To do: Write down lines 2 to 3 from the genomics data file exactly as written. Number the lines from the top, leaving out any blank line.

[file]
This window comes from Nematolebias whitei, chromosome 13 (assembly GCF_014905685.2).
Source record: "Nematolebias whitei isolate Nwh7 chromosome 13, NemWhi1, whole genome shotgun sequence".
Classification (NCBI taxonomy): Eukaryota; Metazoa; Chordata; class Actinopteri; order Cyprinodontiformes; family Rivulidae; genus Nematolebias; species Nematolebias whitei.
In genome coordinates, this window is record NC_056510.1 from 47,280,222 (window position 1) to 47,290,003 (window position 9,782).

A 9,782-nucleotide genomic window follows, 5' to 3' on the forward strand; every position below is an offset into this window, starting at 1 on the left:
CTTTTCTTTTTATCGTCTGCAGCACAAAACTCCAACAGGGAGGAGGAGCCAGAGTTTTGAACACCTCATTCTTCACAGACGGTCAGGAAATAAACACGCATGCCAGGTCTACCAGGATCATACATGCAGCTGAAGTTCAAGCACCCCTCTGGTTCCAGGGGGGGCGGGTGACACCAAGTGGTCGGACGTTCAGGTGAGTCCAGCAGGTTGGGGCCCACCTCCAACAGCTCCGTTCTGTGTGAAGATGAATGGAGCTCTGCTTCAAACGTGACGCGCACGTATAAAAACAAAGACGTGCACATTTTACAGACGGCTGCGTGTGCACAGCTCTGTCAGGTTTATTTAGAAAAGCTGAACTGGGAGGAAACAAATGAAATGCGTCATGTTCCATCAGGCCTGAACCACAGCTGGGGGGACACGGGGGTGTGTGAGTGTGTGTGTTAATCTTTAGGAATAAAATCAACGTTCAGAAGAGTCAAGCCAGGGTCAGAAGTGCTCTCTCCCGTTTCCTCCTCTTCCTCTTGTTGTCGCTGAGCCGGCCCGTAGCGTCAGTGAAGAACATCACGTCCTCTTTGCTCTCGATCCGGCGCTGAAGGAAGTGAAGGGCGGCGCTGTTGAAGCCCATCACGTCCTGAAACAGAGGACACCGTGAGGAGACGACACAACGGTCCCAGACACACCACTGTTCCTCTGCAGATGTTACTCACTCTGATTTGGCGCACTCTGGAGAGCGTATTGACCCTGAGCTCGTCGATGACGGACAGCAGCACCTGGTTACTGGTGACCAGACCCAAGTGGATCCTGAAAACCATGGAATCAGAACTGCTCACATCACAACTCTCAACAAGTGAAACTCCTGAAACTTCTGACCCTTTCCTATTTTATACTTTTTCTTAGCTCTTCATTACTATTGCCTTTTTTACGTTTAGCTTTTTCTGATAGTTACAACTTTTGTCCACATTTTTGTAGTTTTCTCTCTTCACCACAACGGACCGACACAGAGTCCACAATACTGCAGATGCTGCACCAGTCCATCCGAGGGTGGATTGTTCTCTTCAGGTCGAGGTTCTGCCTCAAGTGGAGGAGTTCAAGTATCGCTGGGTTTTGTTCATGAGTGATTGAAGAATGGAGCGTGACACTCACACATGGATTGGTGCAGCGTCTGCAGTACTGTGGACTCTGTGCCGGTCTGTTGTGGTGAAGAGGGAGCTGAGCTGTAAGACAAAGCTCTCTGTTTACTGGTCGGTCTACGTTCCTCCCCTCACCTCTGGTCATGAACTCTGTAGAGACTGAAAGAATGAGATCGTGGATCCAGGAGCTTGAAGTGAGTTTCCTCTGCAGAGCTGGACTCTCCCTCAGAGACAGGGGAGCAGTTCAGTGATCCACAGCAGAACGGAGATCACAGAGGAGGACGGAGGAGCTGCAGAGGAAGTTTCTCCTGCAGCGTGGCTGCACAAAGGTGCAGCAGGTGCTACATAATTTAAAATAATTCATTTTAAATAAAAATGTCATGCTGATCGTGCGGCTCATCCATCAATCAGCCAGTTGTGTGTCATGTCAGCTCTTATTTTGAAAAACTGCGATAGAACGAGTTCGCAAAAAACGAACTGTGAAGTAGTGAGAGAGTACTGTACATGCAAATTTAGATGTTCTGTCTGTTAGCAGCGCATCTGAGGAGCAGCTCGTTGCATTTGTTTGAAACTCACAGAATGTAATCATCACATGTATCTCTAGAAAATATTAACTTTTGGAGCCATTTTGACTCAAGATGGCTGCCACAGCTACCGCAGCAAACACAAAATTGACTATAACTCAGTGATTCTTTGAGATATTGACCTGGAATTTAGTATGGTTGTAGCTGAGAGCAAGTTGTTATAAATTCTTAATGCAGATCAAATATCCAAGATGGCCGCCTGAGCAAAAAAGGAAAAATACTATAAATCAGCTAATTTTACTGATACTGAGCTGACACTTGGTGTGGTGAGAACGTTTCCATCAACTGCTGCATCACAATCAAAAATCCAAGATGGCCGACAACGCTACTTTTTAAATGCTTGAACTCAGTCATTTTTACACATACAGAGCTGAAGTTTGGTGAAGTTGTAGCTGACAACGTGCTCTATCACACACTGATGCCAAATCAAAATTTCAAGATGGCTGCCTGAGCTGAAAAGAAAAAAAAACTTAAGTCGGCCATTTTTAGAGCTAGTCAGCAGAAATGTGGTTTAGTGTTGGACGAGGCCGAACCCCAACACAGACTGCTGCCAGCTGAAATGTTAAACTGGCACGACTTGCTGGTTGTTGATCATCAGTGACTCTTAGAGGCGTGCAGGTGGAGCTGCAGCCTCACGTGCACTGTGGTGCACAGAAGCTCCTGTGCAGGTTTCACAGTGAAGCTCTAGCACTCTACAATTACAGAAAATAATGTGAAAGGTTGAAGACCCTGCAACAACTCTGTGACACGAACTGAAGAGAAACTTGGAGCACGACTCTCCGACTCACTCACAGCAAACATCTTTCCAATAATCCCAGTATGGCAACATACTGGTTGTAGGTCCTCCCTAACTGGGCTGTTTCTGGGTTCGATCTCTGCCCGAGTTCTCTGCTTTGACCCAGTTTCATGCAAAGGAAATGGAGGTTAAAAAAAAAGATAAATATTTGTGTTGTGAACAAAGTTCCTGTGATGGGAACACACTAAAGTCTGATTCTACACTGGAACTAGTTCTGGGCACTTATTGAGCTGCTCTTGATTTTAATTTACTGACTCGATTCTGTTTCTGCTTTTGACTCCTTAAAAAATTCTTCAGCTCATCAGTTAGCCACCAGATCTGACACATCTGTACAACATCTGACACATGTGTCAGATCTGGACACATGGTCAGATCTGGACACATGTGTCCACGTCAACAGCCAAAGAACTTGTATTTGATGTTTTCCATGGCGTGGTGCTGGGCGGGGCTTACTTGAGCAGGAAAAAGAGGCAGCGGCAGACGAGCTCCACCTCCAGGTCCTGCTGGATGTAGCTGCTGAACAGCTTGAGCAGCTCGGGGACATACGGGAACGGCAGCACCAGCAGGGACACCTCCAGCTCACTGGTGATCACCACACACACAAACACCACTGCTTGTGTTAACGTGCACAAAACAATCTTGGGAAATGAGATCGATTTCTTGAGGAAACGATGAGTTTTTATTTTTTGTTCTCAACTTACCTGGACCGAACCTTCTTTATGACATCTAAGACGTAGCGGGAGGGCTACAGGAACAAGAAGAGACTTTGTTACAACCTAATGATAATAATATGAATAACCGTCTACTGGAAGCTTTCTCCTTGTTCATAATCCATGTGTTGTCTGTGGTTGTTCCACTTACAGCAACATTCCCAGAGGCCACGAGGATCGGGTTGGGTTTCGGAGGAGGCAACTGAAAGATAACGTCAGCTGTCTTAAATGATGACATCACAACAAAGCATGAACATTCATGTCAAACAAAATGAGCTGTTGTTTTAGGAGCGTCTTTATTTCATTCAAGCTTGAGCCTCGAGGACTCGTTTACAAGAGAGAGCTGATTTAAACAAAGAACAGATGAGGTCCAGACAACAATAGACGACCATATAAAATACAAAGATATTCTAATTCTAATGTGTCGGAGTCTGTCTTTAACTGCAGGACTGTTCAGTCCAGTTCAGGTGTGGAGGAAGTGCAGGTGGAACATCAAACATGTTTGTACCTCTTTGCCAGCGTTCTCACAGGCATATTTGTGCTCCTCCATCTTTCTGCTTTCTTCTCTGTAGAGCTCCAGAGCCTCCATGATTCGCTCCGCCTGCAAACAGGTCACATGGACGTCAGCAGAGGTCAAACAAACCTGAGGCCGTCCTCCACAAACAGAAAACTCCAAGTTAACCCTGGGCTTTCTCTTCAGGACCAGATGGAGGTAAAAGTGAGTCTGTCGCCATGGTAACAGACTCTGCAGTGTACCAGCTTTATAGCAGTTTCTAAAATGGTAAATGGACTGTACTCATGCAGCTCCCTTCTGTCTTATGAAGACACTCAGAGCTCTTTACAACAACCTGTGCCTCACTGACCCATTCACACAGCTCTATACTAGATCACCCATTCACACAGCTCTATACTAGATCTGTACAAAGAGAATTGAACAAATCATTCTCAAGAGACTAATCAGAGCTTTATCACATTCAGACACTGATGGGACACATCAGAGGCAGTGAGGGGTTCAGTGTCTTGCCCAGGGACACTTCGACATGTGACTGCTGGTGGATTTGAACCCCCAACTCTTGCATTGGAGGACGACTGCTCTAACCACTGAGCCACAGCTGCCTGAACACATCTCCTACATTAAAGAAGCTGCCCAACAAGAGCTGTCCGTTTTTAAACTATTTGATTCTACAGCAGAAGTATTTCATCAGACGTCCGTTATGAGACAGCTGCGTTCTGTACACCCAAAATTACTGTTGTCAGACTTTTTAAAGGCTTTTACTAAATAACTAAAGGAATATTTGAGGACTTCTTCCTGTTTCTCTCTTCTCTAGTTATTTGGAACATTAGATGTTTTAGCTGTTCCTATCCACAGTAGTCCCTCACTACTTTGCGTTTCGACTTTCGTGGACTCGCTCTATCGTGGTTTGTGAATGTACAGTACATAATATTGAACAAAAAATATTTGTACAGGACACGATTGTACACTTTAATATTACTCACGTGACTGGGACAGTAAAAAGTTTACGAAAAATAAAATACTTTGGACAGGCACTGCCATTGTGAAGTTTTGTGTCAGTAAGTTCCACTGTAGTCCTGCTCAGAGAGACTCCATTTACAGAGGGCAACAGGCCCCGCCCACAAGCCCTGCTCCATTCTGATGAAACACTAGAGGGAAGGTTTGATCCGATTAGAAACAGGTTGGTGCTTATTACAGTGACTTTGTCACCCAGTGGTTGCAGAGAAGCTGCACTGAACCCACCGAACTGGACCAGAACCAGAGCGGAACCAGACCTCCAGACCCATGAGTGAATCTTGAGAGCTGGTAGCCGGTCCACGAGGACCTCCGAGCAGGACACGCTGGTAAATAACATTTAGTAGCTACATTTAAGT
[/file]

Source record: "Nematolebias whitei isolate Nwh7 chromosome 13, NemWhi1, whole genome shotgun sequence".
Classification (NCBI taxonomy): Eukaryota; Metazoa; Chordata; class Actinopteri; order Cyprinodontiformes; family Rivulidae; genus Nematolebias; species Nematolebias whitei.